On his mountain, there had been no need for a name and passersby were content with shepherd. The town below used shepherd or no name at all on his infrequent visits to market. Now, as he donned surprisingly supple leather, worn so many years ago, his childhood name of Crestendal hurt. He would not take the boy once again into a battle meant to bring his parents back from death. It did not work then and would only hurt once again.
He had clothed himself with revenge through many battles to steel himself from the pain but had little success. When the stranger gave him a new name he wrapped the pain in the name to be buried in the barn, hoping to never touch its sharp blade again. Now as he strapped on the sword he once again became Cahal, warrior for the Dark Shadow.
The second message
The runner filled his sack with good stores and water, leaving before the evening stars. His lived the pathways of the world and he had two days to reach his next encounter. Downhill he chuckled; I can make it in one!
He was surprised at the encounter with Cahal. He expected an armored soldier ready for battle not a farmer with a scythe. There was no mistaking the power behind those eyes. They pierced all that stood before and cut them low. Praying this summoning was for good, he picked up his pace. The dark figure still filled his mind with obedience.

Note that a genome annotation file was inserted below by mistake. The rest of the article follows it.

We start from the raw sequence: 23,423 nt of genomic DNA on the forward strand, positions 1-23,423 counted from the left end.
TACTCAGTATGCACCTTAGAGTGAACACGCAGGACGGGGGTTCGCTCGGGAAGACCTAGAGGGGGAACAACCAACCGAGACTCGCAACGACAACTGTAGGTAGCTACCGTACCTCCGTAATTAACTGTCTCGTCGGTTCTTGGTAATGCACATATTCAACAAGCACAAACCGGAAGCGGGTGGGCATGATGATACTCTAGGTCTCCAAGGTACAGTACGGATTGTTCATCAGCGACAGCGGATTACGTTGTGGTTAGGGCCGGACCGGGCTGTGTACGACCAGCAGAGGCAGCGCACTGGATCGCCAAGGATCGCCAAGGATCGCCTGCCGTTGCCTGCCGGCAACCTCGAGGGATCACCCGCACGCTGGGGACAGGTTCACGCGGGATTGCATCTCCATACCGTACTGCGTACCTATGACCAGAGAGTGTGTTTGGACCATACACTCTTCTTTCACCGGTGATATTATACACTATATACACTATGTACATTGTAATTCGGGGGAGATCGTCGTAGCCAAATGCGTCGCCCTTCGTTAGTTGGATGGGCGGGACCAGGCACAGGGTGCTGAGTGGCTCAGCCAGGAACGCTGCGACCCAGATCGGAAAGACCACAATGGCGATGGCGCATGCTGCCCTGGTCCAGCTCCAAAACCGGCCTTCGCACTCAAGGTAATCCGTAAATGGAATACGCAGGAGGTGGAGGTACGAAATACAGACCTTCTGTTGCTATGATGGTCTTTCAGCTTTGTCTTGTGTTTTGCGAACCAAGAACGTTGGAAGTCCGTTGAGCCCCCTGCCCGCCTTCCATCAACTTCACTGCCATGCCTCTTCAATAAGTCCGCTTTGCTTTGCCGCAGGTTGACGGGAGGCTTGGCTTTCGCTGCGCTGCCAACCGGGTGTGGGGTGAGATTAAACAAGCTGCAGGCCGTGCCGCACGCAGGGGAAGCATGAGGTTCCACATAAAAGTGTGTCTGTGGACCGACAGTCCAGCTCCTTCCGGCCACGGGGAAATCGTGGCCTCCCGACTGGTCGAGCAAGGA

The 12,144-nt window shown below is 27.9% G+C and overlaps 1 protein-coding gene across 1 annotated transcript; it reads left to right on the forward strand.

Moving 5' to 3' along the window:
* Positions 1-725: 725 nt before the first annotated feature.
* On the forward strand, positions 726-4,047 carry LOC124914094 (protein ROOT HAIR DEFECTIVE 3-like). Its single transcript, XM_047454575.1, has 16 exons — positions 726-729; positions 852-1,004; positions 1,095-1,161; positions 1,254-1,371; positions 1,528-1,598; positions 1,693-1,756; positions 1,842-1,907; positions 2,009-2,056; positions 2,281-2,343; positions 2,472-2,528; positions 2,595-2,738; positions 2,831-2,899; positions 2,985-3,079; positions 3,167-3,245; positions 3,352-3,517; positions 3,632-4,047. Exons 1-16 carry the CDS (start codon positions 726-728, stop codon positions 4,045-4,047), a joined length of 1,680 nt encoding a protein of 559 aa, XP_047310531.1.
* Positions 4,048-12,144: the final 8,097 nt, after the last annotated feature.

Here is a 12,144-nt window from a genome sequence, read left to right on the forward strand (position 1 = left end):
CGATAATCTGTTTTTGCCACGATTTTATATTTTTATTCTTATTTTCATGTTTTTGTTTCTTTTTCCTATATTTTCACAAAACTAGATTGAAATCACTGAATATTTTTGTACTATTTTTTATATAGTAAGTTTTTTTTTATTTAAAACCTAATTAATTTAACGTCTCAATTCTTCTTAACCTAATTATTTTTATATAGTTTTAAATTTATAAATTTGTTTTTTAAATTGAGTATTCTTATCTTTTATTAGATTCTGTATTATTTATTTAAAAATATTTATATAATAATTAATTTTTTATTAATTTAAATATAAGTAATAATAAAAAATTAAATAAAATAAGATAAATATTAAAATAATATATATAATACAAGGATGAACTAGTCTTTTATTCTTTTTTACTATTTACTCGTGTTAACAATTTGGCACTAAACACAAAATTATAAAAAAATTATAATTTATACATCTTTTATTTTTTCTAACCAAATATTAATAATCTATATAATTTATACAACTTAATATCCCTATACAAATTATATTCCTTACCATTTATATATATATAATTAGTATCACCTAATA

The destination, south out of the mountains, had no hazardous obstacles so he ran through the starlit night. Besides, cutting a day off the journey would become part of his growing legend. The morning mist, pierced by the rising sun, melted on the fields as he greeted the cows slowly moving towards the barn for milking.
The farmer stood stoically as the boy bowed and begged his pardon. “I am a runner from the high court of the kingdom and I seek the warrior Elexion.”
The farmer pointed to the next farm. “That is the house of Elexion, but…” He did not get to finish his statement as the boy raced around the barn once more towards his destiny.
Upon reaching the next small farm, he saw a milkmaid to question and ran up to her. As she turned, he almost stumbled. Her beauty, beyond anything he had encountered in life, brought him to a stop. Bowing and stuttering, he coughed to get his wits about him and asked: “Is this the home of Elexion the warrior?”